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Predicting Coronal Mass Ejection Arrival Times with Thirty-Minute Accuracy
  • Gabor Toth
Gabor Toth
University of Michigan-Ann Arbor

Corresponding Author:[email protected]

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J. Schmidt and Cairns (2019) have recently shown that they can predict Coronal Mass Ejection (CME) arrival times with an accuracy of 0.9+-1.9 hours for four separate events. They also showed that the accuracy gets better with increased grid resolution. Here, we further improve these results by using the Richardson extrapolation (Richardson and Gaunt, 1927), which is a standard technique in computational fluid dynamics, and predict the CME arrival time with 0.2+-0.26 hours accuracy. The CME arrival time errors of the new model lie in a 95% confidence interval [-0.21,0.61] h. We also show that the probability of getting these accurate arrival time predictions with a model with a standard deviation exceeding 2 hours is less than 0.1%, indicating that the excellent results cannot be due to random chance, and the Richardson extrapolation has indeed improved the original model by J. Schmidt and Cairns (2019). This unprecedented accuracy is about 40 times better than the current state-of-the-art prediction of CME arrival times with an average error of about +-10 hours. The new model uses information available within a few hours after the CME eruption and it can run much faster than real-time on a couple of CPU cores. Based on the result, we recommend the new model to be transitioned to operations as soon as possible to better protect our space-born and ground-based assets from the harmful effects of space weather.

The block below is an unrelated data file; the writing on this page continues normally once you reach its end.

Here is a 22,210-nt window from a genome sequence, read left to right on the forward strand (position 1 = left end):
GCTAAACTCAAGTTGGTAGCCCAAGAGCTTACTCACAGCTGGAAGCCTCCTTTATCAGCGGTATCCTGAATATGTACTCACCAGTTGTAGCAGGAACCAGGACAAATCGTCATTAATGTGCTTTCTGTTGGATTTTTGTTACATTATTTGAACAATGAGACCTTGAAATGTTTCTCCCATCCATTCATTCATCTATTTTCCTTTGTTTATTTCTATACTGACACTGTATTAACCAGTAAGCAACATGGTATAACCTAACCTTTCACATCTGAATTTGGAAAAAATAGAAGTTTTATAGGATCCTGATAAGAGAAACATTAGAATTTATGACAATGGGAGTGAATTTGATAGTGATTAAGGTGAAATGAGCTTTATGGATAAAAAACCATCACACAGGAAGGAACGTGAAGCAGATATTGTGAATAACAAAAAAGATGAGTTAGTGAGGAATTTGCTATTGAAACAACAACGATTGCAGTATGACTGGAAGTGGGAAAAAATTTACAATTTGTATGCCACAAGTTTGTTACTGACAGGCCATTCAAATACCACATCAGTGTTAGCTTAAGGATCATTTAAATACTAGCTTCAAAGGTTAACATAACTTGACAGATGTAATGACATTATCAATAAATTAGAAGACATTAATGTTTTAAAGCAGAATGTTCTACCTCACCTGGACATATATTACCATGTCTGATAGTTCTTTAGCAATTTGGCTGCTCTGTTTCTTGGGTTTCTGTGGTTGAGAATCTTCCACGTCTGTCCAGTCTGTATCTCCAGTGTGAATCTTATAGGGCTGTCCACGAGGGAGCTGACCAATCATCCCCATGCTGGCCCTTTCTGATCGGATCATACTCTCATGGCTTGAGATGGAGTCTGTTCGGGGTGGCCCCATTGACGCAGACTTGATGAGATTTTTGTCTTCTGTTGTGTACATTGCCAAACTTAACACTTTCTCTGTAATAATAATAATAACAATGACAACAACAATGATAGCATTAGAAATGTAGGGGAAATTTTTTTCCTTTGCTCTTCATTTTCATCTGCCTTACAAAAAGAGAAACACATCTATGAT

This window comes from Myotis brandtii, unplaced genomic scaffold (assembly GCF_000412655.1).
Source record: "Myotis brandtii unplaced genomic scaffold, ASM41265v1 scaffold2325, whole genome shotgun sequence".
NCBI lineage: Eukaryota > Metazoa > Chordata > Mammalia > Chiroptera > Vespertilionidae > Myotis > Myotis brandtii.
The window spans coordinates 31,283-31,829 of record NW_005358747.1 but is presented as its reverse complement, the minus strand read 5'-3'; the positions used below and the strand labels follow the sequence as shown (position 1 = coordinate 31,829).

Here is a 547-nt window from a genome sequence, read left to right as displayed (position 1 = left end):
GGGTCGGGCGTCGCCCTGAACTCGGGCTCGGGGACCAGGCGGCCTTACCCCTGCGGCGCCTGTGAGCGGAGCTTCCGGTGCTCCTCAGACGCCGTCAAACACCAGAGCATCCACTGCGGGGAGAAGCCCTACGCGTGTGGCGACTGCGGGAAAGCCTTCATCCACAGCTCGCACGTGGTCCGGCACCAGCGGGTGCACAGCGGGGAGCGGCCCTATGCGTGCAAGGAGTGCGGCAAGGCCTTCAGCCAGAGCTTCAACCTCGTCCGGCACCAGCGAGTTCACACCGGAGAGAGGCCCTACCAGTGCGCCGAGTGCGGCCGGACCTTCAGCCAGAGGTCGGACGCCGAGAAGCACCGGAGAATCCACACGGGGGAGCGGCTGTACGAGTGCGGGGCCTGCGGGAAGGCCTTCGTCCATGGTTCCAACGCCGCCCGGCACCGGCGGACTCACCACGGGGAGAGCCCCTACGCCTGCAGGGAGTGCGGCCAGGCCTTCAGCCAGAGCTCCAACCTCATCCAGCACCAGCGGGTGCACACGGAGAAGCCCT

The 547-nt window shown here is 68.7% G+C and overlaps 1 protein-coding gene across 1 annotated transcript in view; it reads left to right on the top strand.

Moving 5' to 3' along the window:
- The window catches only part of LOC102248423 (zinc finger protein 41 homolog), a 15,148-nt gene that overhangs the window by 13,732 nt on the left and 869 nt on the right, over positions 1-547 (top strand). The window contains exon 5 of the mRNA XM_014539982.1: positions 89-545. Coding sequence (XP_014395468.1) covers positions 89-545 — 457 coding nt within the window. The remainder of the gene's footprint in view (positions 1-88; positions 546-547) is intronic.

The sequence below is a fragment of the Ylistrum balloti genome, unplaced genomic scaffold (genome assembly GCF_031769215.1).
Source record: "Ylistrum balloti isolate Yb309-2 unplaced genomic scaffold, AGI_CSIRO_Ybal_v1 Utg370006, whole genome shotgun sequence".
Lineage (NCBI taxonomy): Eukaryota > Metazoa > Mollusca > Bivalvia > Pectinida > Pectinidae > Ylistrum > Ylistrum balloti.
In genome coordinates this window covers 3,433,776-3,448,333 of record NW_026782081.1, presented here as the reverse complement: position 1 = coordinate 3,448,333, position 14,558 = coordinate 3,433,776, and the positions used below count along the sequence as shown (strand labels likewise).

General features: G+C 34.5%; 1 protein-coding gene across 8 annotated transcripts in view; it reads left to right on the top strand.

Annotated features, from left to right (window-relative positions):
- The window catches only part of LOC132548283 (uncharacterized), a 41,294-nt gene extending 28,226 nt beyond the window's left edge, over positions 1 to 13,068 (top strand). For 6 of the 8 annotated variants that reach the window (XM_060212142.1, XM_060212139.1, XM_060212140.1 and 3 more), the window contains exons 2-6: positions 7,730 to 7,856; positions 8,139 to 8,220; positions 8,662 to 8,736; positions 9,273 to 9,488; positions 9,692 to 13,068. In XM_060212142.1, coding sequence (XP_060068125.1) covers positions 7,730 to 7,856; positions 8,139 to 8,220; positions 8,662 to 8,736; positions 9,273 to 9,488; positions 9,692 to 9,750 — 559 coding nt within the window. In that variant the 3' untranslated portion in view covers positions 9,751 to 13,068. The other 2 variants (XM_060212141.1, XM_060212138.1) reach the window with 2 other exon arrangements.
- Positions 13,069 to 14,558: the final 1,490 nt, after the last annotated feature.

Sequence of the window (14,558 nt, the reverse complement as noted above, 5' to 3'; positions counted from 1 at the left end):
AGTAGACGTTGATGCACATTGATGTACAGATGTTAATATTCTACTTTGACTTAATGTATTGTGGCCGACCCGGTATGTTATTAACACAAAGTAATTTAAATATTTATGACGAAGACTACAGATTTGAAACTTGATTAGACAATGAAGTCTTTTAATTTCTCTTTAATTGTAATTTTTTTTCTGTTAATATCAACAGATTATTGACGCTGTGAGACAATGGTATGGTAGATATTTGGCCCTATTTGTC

16 Jan 2023Submitted to ESS Open Archive
17 Jan 2023Published in ESS Open Archive